by Lisa Niver Rajna that have appeared at Huffington Post Books, Huffington Post World, Technorati.com, Wandering Educators, Jewish Journal and Westside Today.
During this sabbatical year in Asia, my husband, George, has inspired me to follow the road less traveled. Over the last seven weeks from Kolkata (Calcutta) to Mumbai (Bombay), we have spent nearly 130 hours on buses and trains traversing and learning about parts of the East and West coasts of India. During the 10- to 20-hour rides, my companions were travel literature by incredibly creative authors. Several of them offered to share personal encouragement and enlightenment. Read the full article on Huffington Post Books.
Revolution 2020: Does Life Imitate Art? by Chetan Bhagat
Huffington Post World Section: Reading Chetan Bhagat‘s Revolution 2020 in December 2012 while traveling by bus throughout India, it has seemed that art imitates life. The newspaper has been alive with the protests in the street with the “pink revolution.” The people of India are angry about the mistreatment of women and the lack of government response and protection.
Read the full article here.
The Sandcastle Girls by Chris Bohjalian
Bohjalian’s narrator tells us: “History does matter. There is a line connecting the Armenians and the Jews and the Cambodians and the Serbs and the Rwandans. There are obviously more, but, really how much genocide can one sentence take?” I agree with the Jewish World Watch that we must not stand idly by, and I want to recognize his story and all it represents on this day, April 24.
To read the full post: CLICK HERE
Have Mother, Will Travel by Mia and Claire Fontaine
Can Mothers and Daughters be friends or are they always foes? Mia and Claire Fontaine’s travels together in Have Mother, Will Travel: A Mother and Daughter Discover Themselves, Each Other, and the World
tell a story in two voices of each women finding their footing in their complicated lives. One in a quarter life crisis and one in a mid-life crisis–although they desire to support each other, they have been ignoring each other. Mia wonders how her mother could move across the country, bought a crumbling home which mirrors the state of her latest marriage and changed to a completely unsuitable job. As she says, “Mom, is this how you pictured your life would be when you’re fifty?” CLICK HERE to read my full review.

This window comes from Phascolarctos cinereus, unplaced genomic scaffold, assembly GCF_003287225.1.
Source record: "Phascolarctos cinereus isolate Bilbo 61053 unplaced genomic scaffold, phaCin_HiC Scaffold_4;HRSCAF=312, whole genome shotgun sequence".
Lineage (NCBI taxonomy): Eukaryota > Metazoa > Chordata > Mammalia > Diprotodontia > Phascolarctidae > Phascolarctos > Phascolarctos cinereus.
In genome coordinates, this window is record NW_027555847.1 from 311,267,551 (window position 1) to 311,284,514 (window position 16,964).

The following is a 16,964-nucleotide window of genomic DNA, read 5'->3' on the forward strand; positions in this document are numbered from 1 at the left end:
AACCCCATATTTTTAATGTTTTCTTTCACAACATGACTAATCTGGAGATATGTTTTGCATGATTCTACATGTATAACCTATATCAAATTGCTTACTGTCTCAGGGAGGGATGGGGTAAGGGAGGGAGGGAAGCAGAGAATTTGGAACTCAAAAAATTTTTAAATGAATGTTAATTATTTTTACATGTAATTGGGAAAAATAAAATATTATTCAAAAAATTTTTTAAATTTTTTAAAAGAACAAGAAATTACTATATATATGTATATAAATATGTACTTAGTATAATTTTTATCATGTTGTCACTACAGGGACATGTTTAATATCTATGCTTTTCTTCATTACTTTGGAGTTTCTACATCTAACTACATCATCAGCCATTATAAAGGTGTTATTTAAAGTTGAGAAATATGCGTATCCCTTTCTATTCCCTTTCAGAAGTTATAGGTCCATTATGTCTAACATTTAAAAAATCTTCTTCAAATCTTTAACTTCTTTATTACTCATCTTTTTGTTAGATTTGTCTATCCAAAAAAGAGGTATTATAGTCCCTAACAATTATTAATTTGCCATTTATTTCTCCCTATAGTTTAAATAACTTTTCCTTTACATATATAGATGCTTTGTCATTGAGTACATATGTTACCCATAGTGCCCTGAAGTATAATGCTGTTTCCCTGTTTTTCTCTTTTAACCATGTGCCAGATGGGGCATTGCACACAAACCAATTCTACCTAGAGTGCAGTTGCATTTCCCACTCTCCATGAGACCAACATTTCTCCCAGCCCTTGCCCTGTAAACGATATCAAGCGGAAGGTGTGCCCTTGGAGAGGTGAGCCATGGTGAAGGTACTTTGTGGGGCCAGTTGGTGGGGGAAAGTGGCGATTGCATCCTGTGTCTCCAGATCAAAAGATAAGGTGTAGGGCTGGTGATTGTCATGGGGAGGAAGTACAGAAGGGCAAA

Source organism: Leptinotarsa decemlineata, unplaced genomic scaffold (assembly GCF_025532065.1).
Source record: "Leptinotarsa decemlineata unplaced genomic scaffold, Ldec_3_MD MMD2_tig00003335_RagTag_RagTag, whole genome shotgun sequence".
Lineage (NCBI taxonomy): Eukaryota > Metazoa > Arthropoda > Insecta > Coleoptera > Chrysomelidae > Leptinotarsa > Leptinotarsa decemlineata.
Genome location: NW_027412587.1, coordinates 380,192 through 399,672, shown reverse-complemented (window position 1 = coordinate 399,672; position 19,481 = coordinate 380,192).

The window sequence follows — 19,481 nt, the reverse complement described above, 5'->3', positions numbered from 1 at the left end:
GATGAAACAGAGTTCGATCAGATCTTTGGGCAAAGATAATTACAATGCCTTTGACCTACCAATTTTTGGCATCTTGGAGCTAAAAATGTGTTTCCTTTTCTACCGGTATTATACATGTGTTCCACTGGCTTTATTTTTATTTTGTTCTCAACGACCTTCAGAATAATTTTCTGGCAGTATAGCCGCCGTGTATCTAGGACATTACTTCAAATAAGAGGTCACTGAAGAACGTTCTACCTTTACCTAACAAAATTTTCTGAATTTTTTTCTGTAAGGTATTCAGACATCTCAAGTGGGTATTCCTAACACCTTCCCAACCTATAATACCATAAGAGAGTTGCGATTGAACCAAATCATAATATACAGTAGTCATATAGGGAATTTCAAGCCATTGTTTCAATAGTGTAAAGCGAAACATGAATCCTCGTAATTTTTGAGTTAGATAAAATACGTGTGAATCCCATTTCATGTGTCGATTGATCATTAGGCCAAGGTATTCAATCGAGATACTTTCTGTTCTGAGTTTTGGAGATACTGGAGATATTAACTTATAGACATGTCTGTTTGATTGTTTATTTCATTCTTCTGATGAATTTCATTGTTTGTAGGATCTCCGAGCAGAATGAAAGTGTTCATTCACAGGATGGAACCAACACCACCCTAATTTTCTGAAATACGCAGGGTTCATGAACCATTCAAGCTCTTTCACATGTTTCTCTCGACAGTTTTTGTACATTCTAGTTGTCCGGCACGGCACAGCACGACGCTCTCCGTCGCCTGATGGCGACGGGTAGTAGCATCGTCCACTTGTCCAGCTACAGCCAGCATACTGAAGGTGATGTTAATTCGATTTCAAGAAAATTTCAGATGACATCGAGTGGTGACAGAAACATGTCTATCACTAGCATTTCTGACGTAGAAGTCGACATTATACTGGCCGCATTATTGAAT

The Voluntourist by Ken Budd
The Voluntourist: A Six-Country Tale of Love, Loss, Fatherhood, Fate, and Singing Bon Jovi i Bethlehemby Ken Budd starts with the line, “I want to live a life that matters,” and so he does. Inspired by the need to deal with the loss of his father, he searches for answers, but this quest requires a passport and patience. Patience to wait in line at customs, for airplanes, for young children in China and Costa Rica, for Ecuadorian birds to fly in the cloud forest, and for all things in Palestine. During his journey, he states, “I’m not only working for free, I’m paying for the privilege.” Read the full review
In Chetan Bhagat’s One Night at the Call Center, six Indian coworkers share their life stories while working together during one night at Connexions. Due to their hours, the story begins with Shyam Mehra (Sam Marcy) missing a family wedding. Over the course of the narrative, each team member reveals various secrets, dramas and personal traumas. Issues from arranged marriage to relations between genders and generations were all pertinent issues dealt with in this novel. At one point, on the verge of personal and physical disaster, the team is asked, “Are you going to answer the call?”